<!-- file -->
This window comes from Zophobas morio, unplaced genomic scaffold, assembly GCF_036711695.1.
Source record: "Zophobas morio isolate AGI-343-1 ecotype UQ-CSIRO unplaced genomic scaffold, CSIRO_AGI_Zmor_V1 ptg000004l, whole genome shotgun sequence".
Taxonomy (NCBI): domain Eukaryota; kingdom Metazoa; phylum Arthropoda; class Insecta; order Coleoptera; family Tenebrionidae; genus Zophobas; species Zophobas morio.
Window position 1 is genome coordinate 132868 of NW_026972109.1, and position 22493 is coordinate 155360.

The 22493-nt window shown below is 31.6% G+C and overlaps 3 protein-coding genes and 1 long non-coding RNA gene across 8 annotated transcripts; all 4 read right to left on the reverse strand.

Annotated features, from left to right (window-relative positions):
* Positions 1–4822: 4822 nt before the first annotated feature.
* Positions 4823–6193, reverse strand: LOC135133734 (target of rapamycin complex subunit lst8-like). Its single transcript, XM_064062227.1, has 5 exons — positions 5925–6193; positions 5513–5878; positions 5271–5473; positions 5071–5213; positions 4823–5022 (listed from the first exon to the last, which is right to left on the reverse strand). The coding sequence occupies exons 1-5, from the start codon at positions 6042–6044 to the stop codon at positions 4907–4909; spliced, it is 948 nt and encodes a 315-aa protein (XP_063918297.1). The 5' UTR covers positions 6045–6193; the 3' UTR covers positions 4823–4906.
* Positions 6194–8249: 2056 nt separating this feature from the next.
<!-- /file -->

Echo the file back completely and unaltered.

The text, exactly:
This window comes from Zophobas morio, unplaced genomic scaffold, assembly GCF_036711695.1.
Source record: "Zophobas morio isolate AGI-343-1 ecotype UQ-CSIRO unplaced genomic scaffold, CSIRO_AGI_Zmor_V1 ptg000004l, whole genome shotgun sequence".
Taxonomy (NCBI): domain Eukaryota; kingdom Metazoa; phylum Arthropoda; class Insecta; order Coleoptera; family Tenebrionidae; genus Zophobas; species Zophobas morio.
Window position 1 is genome coordinate 132868 of NW_026972109.1, and position 22493 is coordinate 155360.

The 22493-nt window shown below is 31.6% G+C and overlaps 3 protein-coding genes and 1 long non-coding RNA gene across 8 annotated transcripts; all 4 read right to left on the reverse strand.

Annotated features, from left to right (window-relative positions):
* Positions 1–4822: 4822 nt before the first annotated feature.
* Positions 4823–6193, reverse strand: LOC135133734 (target of rapamycin complex subunit lst8-like). Its single transcript, XM_064062227.1, has 5 exons — positions 5925–6193; positions 5513–5878; positions 5271–5473; positions 5071–5213; positions 4823–5022 (listed from the first exon to the last, which is right to left on the reverse strand). The coding sequence occupies exons 1-5, from the start codon at positions 6042–6044 to the stop codon at positions 4907–4909; spliced, it is 948 nt and encodes a 315-aa protein (XP_063918297.1). The 5' UTR covers positions 6045–6193; the 3' UTR covers positions 4823–4906.
* Positions 6194–8249: 2056 nt separating this feature from the next.